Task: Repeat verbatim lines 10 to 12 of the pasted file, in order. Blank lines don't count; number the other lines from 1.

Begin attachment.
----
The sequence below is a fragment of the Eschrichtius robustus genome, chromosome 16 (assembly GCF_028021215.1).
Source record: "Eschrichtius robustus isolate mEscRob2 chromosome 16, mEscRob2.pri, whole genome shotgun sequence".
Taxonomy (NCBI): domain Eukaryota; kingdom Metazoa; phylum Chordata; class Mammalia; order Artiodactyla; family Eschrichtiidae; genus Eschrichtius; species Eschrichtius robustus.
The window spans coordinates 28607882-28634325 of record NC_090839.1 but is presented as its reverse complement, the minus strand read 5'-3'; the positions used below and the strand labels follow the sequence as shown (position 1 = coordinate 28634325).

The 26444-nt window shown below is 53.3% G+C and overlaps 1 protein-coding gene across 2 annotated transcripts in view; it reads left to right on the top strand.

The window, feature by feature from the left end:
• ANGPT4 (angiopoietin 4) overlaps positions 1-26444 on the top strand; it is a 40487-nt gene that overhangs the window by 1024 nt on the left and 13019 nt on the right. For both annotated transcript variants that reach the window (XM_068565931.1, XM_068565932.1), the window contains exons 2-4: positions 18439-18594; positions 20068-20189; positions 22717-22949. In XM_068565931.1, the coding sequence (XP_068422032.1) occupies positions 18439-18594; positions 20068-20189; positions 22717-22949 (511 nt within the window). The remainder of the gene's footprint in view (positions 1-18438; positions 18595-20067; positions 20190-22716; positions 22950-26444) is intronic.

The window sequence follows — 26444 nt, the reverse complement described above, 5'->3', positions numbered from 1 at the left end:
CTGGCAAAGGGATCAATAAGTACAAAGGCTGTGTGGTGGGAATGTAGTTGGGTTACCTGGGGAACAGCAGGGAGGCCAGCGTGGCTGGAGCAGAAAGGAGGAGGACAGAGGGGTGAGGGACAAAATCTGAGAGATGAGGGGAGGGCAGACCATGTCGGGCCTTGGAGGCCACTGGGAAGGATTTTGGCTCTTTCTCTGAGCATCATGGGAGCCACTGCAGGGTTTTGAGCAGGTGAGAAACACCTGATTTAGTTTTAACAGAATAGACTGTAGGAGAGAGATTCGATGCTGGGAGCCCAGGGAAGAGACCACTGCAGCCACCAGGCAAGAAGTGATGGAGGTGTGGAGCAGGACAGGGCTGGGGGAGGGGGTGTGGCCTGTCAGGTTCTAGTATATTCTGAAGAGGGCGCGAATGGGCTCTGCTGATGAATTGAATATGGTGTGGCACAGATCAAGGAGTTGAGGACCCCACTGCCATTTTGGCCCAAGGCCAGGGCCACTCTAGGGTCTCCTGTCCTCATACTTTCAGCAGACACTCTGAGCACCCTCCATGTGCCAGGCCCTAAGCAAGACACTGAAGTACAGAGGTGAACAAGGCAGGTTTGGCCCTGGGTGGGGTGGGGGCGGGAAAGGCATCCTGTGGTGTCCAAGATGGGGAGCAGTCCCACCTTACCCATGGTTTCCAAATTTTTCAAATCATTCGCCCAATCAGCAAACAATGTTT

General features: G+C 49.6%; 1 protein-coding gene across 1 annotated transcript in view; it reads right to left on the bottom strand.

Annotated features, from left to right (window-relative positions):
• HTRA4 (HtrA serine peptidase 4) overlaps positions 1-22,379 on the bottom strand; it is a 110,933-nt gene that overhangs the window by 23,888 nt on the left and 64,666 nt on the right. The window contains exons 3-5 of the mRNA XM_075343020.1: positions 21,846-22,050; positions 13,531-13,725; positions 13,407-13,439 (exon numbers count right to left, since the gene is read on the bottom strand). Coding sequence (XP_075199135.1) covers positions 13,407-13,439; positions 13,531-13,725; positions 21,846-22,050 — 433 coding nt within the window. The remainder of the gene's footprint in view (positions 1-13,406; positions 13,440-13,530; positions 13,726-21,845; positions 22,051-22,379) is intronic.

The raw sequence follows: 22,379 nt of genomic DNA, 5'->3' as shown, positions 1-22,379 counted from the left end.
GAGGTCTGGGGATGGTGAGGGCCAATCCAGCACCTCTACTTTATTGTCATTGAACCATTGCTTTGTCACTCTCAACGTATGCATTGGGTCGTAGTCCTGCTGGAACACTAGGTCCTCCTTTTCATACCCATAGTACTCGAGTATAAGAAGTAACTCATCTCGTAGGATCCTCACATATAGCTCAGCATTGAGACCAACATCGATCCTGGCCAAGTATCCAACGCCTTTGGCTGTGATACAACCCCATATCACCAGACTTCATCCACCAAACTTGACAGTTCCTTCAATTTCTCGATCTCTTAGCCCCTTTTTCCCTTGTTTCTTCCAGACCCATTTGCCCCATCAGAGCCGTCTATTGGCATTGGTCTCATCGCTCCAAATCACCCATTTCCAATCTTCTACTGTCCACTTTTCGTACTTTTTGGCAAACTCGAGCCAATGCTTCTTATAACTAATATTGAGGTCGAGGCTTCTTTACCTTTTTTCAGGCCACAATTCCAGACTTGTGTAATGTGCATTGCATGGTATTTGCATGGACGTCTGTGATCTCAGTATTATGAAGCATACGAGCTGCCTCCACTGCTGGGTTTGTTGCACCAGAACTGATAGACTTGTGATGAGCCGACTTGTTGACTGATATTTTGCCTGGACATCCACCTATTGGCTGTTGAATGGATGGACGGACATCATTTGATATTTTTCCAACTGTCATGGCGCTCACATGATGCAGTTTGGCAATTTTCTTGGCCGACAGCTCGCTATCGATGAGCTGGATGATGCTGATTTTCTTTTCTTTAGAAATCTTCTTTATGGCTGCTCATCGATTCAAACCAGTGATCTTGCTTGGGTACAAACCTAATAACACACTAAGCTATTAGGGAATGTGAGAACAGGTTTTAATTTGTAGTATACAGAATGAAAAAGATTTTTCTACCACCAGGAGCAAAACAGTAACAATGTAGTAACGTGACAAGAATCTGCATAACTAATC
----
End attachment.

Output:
General features: G+C 49.6%; 1 protein-coding gene across 1 annotated transcript in view; it reads right to left on the bottom strand.

Annotated features, from left to right (window-relative positions):
• HTRA4 (HtrA serine peptidase 4) overlaps positions 1-22,379 on the bottom strand; it is a 110,933-nt gene that overhangs the window by 23,888 nt on the left and 64,666 nt on the right. The window contains exons 3-5 of the mRNA XM_075343020.1: positions 21,846-22,050; positions 13,531-13,725; positions 13,407-13,439 (exon numbers count right to left, since the gene is read on the bottom strand). Coding sequence (XP_075199135.1) covers positions 13,407-13,439; positions 13,531-13,725; positions 21,846-22,050 — 433 coding nt within the window. The remainder of the gene's footprint in view (positions 1-13,406; positions 13,440-13,530; positions 13,726-21,845; positions 22,051-22,379) is intronic.